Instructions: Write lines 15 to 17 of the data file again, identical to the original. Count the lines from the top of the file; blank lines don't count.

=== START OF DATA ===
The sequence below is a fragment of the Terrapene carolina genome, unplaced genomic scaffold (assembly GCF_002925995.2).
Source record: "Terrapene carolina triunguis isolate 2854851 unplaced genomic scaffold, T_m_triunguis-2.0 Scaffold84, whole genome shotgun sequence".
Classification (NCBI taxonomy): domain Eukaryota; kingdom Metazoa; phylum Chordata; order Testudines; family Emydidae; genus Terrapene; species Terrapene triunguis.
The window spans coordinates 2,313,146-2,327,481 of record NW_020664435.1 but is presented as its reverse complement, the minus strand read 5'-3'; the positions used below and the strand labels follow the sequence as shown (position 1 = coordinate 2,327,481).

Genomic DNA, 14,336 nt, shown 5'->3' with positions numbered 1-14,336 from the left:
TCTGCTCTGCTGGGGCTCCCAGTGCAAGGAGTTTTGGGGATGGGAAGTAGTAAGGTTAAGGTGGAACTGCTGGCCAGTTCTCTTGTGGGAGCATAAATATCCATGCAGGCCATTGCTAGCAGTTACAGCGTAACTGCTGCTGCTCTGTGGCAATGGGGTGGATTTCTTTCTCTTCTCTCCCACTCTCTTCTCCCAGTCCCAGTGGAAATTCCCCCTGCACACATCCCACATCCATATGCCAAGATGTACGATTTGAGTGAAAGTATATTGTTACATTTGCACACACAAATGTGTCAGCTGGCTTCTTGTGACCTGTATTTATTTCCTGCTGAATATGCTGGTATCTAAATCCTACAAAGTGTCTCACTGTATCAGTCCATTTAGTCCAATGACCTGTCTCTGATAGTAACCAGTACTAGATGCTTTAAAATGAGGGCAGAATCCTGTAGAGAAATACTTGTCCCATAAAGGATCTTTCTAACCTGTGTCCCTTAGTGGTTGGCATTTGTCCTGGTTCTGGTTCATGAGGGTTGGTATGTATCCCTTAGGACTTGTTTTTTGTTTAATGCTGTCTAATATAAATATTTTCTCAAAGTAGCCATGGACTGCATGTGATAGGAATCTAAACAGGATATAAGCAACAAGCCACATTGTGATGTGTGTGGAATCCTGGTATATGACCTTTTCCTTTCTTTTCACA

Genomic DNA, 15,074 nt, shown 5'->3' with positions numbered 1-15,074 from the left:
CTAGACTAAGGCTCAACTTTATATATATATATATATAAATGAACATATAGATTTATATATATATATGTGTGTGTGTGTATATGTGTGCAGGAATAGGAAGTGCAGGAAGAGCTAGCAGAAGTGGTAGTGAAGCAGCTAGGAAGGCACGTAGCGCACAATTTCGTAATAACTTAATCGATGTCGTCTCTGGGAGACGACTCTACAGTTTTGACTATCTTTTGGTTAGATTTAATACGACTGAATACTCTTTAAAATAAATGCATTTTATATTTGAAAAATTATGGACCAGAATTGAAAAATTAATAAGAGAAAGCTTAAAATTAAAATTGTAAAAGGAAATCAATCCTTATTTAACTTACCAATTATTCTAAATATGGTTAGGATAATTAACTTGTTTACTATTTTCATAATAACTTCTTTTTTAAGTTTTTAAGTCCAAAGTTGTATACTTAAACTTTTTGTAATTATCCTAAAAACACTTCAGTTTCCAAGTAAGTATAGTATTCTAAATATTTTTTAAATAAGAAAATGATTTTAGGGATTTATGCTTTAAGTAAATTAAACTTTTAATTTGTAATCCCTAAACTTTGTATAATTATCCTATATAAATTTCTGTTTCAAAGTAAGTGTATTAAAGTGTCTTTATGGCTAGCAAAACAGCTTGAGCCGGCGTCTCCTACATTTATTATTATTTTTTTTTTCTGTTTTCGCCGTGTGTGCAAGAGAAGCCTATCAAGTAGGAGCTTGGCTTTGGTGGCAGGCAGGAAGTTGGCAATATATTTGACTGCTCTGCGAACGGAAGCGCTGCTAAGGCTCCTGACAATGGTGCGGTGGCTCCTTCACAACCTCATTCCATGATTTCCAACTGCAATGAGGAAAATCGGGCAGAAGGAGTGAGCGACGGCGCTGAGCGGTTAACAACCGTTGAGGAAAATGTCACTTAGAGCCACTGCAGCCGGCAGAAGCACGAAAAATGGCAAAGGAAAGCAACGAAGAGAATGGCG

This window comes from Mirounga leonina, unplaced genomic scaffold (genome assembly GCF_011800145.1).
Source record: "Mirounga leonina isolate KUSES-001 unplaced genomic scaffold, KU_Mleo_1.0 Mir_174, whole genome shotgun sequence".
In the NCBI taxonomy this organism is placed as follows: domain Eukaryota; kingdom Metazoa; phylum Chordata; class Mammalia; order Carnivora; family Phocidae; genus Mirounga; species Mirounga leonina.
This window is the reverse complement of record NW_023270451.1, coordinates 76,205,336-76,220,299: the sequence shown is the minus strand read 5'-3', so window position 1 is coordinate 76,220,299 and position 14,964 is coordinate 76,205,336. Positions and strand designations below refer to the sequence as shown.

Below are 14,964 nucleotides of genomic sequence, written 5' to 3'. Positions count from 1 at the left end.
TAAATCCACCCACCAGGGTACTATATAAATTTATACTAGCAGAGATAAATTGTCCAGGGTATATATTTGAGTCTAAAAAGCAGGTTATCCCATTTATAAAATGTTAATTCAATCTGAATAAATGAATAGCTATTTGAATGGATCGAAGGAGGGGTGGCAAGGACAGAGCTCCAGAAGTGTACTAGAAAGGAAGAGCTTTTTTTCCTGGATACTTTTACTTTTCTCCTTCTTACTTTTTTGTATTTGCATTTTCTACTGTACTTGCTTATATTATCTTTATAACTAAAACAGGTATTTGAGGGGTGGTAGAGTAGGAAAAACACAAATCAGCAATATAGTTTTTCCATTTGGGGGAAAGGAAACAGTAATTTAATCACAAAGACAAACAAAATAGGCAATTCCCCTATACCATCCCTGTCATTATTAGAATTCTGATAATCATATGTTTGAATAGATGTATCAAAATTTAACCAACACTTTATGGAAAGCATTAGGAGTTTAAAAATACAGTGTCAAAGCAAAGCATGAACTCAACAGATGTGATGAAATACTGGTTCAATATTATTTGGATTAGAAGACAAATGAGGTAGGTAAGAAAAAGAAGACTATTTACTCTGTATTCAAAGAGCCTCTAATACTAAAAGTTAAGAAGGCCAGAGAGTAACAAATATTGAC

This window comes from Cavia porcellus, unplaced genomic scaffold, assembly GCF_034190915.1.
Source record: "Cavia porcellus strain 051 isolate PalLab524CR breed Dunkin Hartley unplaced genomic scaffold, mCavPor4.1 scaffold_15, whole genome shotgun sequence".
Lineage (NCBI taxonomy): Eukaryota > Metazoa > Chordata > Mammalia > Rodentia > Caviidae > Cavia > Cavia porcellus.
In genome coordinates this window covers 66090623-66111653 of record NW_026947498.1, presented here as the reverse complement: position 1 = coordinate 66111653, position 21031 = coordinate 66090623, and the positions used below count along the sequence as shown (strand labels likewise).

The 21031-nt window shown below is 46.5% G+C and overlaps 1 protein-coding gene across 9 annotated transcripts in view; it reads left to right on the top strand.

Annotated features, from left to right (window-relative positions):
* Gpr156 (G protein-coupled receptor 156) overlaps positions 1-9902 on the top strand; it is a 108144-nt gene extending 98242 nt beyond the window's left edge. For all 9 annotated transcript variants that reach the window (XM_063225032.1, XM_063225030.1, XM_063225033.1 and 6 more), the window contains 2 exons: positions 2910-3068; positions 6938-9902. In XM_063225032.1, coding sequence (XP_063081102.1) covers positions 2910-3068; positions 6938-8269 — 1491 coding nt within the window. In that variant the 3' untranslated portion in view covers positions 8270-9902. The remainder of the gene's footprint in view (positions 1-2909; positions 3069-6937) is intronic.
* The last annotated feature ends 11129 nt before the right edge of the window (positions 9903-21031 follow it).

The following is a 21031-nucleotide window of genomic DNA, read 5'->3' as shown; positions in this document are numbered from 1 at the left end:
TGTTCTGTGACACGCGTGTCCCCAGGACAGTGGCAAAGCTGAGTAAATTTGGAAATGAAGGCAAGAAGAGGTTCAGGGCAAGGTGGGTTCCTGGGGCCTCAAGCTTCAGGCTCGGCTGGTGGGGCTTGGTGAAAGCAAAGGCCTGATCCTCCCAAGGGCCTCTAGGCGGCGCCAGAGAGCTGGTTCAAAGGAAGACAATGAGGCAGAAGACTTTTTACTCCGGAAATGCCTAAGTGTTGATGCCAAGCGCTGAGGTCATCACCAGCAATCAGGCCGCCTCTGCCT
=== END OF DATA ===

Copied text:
This window comes from Cavia porcellus, unplaced genomic scaffold, assembly GCF_034190915.1.
Source record: "Cavia porcellus strain 051 isolate PalLab524CR breed Dunkin Hartley unplaced genomic scaffold, mCavPor4.1 scaffold_15, whole genome shotgun sequence".
Lineage (NCBI taxonomy): Eukaryota > Metazoa > Chordata > Mammalia > Rodentia > Caviidae > Cavia > Cavia porcellus.